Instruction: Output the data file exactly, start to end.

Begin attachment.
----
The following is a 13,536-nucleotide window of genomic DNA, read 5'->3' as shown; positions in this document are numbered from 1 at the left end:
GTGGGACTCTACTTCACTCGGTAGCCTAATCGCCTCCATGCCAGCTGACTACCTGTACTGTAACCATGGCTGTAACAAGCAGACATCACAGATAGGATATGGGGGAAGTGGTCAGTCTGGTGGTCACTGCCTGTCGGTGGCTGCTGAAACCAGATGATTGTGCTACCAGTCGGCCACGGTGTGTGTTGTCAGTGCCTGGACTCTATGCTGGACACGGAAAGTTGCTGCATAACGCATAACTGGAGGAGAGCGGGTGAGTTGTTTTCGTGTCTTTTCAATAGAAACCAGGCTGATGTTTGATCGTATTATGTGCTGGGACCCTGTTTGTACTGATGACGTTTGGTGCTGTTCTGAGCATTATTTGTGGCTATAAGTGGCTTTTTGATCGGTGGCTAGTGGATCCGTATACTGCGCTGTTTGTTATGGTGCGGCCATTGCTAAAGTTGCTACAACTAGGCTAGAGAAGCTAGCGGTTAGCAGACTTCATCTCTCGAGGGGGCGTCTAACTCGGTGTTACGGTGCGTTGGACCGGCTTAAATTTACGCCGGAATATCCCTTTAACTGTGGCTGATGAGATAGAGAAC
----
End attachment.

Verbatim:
The following is a 13,536-nucleotide window of genomic DNA, read 5'->3' as shown; positions in this document are numbered from 1 at the left end:
GTGGGACTCTACTTCACTCGGTAGCCTAATCGCCTCCATGCCAGCTGACTACCTGTACTGTAACCATGGCTGTAACAAGCAGACATCACAGATAGGATATGGGGGAAGTGGTCAGTCTGGTGGTCACTGCCTGTCGGTGGCTGCTGAAACCAGATGATTGTGCTACCAGTCGGCCACGGTGTGTGTTGTCAGTGCCTGGACTCTATGCTGGACACGGAAAGTTGCTGCATAACGCATAACTGGAGGAGAGCGGGTGAGTTGTTTTCGTGTCTTTTCAATAGAAACCAGGCTGATGTTTGATCGTATTATGTGCTGGGACCCTGTTTGTACTGATGACGTTTGGTGCTGTTCTGAGCATTATTTGTGGCTATAAGTGGCTTTTTGATCGGTGGCTAGTGGATCCGTATACTGCGCTGTTTGTTATGGTGCGGCCATTGCTAAAGTTGCTACAACTAGGCTAGAGAAGCTAGCGGTTAGCAGACTTCATCTCTCGAGGGGGCGTCTAACTCGGTGTTACGGTGCGTTGGACCGGCTTAAATTTACGCCGGAATATCCCTTTAACTGTGGCTGATGAGATAGAGAAC